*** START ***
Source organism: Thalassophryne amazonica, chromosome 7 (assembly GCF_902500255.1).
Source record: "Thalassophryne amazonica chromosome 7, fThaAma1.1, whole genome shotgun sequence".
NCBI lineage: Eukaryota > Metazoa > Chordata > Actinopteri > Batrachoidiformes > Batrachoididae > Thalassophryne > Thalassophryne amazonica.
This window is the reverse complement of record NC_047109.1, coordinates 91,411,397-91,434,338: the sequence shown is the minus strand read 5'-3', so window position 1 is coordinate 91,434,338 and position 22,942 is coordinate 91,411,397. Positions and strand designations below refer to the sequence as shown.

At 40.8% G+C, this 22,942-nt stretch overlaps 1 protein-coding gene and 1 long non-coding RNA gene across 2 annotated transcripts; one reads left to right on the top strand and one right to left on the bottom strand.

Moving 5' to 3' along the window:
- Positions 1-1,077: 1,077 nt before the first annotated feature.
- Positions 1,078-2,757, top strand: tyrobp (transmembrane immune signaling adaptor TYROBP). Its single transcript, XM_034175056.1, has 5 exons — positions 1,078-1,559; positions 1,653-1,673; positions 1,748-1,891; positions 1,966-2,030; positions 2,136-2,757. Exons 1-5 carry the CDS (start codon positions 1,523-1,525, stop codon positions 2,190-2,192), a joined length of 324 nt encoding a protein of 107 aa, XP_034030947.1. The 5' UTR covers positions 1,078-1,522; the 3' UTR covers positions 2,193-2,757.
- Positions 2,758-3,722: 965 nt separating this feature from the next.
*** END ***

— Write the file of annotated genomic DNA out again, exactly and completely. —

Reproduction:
Source organism: Thalassophryne amazonica, chromosome 7 (assembly GCF_902500255.1).
Source record: "Thalassophryne amazonica chromosome 7, fThaAma1.1, whole genome shotgun sequence".
NCBI lineage: Eukaryota > Metazoa > Chordata > Actinopteri > Batrachoidiformes > Batrachoididae > Thalassophryne > Thalassophryne amazonica.
This window is the reverse complement of record NC_047109.1, coordinates 91,411,397-91,434,338: the sequence shown is the minus strand read 5'-3', so window position 1 is coordinate 91,434,338 and position 22,942 is coordinate 91,411,397. Positions and strand designations below refer to the sequence as shown.

At 40.8% G+C, this 22,942-nt stretch overlaps 1 protein-coding gene and 1 long non-coding RNA gene across 2 annotated transcripts; one reads left to right on the top strand and one right to left on the bottom strand.

Moving 5' to 3' along the window:
- Positions 1-1,077: 1,077 nt before the first annotated feature.
- Positions 1,078-2,757, top strand: tyrobp (transmembrane immune signaling adaptor TYROBP). Its single transcript, XM_034175056.1, has 5 exons — positions 1,078-1,559; positions 1,653-1,673; positions 1,748-1,891; positions 1,966-2,030; positions 2,136-2,757. Exons 1-5 carry the CDS (start codon positions 1,523-1,525, stop codon positions 2,190-2,192), a joined length of 324 nt encoding a protein of 107 aa, XP_034030947.1. The 5' UTR covers positions 1,078-1,522; the 3' UTR covers positions 2,193-2,757.
- Positions 2,758-3,722: 965 nt separating this feature from the next.